As we look around the corner to the occupations of tomorrow, schools and states will need to be more dynamic and future oriented–especially when it comes to career and technical education. – Vicki Phillips in Forbes

Jennifer Craw
by Jennifer Craw

Along with high overall student performance, the best education systems in the world also strive for equity in the performance of students of all socio-economic backgrounds and efficiency in public spending on education. This month’s stat takes a look at those three measures among systems scoring above the OECD average in at least one subject (math, reading and/or science) on PISA 2015.

PerformanceEquity2015VennSources: OECD PISA 2015, OECD Education at a Glance 2016. Hong Kong and Singapore spending data from World Bank and Singapore Ministry of Education, respectively.

Student Performance:

Countries in the red circle above are the top performers from PISA 2015 across all three subjects. These education systems are featured on CIEB’s website, with individual country profiles and comparative data charts comparing important performance indicators like percentage of resilient students (those students from the lowest socioeconomic backgrounds who nevertheless score at the top of PISA) or demographic indicators like the percent of immigrant students in each system. For more on how these countries structure their education systems and their strategies for improvement see CIEB’s country profiles.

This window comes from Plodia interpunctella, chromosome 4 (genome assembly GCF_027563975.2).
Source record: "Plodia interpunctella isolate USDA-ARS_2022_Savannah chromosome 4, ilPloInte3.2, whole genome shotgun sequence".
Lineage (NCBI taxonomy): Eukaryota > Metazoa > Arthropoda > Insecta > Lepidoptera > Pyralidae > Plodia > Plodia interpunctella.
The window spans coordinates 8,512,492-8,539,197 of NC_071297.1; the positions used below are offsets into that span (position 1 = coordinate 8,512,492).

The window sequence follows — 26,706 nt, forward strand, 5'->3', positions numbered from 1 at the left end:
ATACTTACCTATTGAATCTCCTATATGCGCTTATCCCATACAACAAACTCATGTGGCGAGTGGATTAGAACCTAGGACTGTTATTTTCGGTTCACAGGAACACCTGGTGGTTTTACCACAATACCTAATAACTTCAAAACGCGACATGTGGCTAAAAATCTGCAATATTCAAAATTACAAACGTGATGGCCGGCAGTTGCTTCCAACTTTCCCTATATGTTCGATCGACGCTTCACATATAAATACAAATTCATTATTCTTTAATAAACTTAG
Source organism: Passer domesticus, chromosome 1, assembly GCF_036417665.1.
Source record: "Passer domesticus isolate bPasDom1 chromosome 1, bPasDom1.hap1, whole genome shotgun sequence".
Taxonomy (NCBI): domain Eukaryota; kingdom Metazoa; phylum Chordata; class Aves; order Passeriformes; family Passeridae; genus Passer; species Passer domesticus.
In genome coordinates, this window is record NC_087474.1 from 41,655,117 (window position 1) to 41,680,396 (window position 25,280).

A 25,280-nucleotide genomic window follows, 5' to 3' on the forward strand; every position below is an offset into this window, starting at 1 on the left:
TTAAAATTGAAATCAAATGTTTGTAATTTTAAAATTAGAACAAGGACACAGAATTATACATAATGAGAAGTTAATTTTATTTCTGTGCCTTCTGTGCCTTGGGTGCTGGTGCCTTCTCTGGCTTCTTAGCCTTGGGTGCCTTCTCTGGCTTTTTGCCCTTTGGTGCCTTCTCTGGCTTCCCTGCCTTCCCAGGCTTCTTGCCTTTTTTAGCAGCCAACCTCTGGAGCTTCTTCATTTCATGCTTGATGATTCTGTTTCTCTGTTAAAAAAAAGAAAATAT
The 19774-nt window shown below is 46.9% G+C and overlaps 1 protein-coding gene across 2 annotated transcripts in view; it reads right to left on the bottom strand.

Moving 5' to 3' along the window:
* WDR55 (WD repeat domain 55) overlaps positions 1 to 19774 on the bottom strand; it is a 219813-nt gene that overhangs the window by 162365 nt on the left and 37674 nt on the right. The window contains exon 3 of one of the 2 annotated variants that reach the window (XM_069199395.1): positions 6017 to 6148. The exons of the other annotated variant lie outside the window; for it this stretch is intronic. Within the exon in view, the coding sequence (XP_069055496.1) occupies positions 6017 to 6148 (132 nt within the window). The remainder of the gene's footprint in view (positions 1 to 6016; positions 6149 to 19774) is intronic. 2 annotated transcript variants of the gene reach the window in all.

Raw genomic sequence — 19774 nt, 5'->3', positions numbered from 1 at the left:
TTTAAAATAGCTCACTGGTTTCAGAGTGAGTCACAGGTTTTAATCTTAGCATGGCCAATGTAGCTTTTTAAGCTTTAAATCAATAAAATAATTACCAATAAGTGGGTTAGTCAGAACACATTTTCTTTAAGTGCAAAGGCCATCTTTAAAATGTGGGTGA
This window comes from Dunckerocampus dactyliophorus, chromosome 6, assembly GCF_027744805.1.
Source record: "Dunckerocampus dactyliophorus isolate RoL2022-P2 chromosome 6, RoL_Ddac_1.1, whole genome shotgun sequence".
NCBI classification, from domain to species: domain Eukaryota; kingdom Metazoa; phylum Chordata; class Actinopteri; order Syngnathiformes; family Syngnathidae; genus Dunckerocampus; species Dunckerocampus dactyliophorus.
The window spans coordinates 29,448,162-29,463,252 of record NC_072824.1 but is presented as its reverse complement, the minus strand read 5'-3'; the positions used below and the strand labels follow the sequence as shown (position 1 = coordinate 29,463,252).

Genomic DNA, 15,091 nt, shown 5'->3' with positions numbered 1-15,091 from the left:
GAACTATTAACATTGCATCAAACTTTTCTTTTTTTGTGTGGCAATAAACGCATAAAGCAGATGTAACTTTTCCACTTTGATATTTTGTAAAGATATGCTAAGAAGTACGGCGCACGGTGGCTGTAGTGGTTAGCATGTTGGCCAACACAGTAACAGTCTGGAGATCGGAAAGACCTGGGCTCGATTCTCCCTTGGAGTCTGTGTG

The education systems featured in the blue circle above had the lowest percent of variation in performance on PISA 2015 science explained by socio-economic status. That is, poverty has a relatively small effect on student performance in these systems. Many education systems with high student performance are also able to achieve high rates of equity, including South Korea, Japan, Canada, Hong Kong, Estonia and Finland. For more on this, see the CIEB’s policy page on equity in top-performing education systems.


The yellow circle above includes countries that spend the least per secondary school student as a percentage of GDP per capita while still managing to score well on PISA. Several countries have among the highest scores on PISA while spending relatively little per student including the Netherlands, Singapore, Hong Kong, Estonia and Finland. Top performer Estonia, for example, is able to achieve very high performance on PISA while spending about $5,909 USD per secondary student, while the United States, with student performance not much above the average of all systems, spends more than twice as much per secondary student at $13,587 USD.

Shown in the center of the Venn diagram, three education systems—Finland, Estonia and Hong Kong—perform well in all three categories. These systems are able to offer their students a quality education regardless of socio-economic background at a low cost and still come out at the top of the international league tables for overall student performance. For more on how these systems are structured and what the United States and others can learn from them, visit their country profiles on CIEB’s Top-Performing Countries site.